Climate change will bring more air pollution, mosquitoes to Oregon

Multnomah County Health Officer Justin Denny, with Commissioner Loretta Smith (right) and family intervention specialist and translator Raquel Aguillon released a new climate action plan Wednesday.

Multnomah County’s health department projected that climate change will yield poorer air quality, more heat waves and swarms of mosquitoes to the Portland region.

The “Climate Change and Public Health Preparation Plan” is the county’s first analysis of how higher temperatures and precipitation changes will affect Portland-area residents.

“For the first time, we’ve identified the specific health issues that our community will face,’’ said Dr. Justin Denny, Multnomah County’s health officer. “But we’ve also identified ways the community can protect people and help them adapt to conditions ahead.”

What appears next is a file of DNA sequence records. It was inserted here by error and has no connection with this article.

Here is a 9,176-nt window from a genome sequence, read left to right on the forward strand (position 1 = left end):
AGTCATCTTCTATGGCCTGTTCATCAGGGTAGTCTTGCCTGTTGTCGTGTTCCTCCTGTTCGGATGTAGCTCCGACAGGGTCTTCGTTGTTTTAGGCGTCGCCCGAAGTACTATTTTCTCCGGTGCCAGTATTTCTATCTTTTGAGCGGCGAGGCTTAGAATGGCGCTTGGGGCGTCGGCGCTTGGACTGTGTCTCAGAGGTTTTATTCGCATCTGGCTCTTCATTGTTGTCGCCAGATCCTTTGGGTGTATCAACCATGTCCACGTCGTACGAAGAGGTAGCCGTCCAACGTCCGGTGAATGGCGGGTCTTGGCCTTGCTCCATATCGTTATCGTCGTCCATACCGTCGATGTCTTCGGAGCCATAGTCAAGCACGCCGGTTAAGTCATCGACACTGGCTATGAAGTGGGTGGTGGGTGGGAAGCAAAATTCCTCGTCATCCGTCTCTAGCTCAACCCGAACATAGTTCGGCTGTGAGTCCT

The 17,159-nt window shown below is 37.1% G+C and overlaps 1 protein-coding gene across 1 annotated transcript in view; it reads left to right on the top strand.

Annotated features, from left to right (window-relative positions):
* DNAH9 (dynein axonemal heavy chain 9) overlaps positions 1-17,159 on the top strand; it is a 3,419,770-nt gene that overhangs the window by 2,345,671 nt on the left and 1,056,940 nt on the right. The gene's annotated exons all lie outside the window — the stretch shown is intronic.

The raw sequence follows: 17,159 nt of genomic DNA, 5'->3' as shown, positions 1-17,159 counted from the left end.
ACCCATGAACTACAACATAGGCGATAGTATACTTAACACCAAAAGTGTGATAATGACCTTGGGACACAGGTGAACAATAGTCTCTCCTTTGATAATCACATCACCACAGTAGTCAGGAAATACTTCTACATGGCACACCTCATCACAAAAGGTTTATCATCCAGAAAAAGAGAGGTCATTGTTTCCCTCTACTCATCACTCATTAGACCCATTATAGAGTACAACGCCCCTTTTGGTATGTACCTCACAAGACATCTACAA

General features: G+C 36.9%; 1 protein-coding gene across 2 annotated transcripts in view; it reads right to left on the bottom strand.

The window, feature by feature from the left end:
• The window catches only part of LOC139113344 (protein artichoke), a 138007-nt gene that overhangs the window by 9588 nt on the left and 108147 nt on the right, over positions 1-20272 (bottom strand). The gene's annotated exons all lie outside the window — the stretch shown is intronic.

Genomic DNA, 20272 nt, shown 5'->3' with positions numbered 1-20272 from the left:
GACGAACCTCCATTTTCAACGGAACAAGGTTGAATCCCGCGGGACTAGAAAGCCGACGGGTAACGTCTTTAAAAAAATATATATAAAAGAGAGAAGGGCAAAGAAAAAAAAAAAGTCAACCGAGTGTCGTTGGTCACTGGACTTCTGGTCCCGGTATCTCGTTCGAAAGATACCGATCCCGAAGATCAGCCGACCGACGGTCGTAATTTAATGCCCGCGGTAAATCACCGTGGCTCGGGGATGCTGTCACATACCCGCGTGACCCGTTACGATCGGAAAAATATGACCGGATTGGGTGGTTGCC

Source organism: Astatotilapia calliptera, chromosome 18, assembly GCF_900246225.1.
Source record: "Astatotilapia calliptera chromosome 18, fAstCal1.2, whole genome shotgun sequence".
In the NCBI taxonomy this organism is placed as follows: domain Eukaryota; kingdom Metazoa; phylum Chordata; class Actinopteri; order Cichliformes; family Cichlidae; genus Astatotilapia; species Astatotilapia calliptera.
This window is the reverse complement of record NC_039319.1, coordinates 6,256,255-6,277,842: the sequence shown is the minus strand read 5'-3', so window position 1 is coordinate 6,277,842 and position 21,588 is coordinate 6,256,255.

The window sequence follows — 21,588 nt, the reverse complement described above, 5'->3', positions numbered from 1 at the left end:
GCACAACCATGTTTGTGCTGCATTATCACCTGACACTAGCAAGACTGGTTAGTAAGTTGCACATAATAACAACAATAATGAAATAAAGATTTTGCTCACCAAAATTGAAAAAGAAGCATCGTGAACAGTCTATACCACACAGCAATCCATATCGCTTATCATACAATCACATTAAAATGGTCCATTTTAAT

Those strategies include better tracking heat-related health problems and hazards, as well as monitoring mosquito-borne diseases.

Temperatures have already risen 1.5 degrees Fahrenheit in the area during the last century.

That means heat waves are becoming more common, with the warming trend most intense along Portland’s I-5 corridor and in areas with lots of asphalt and few trees.

The increased air pollution will enhance breathing diseases like asthma and allergies.

And with mosquito season set to grow longer, new, disease-bearing kinds will likely hit the area.

Kari Lyons-Eubanks, the study’s lead author, warned that the climate changes could most affect the elderly, the homeless, people of color and low-income community members. Those living in substandard housing frequently already have mold and mildew in their residences that trigger asthma attacks. Many elderly people may live on what Lyons-Eubanks calls “heat islands” with limited access to parks and greenspaces.

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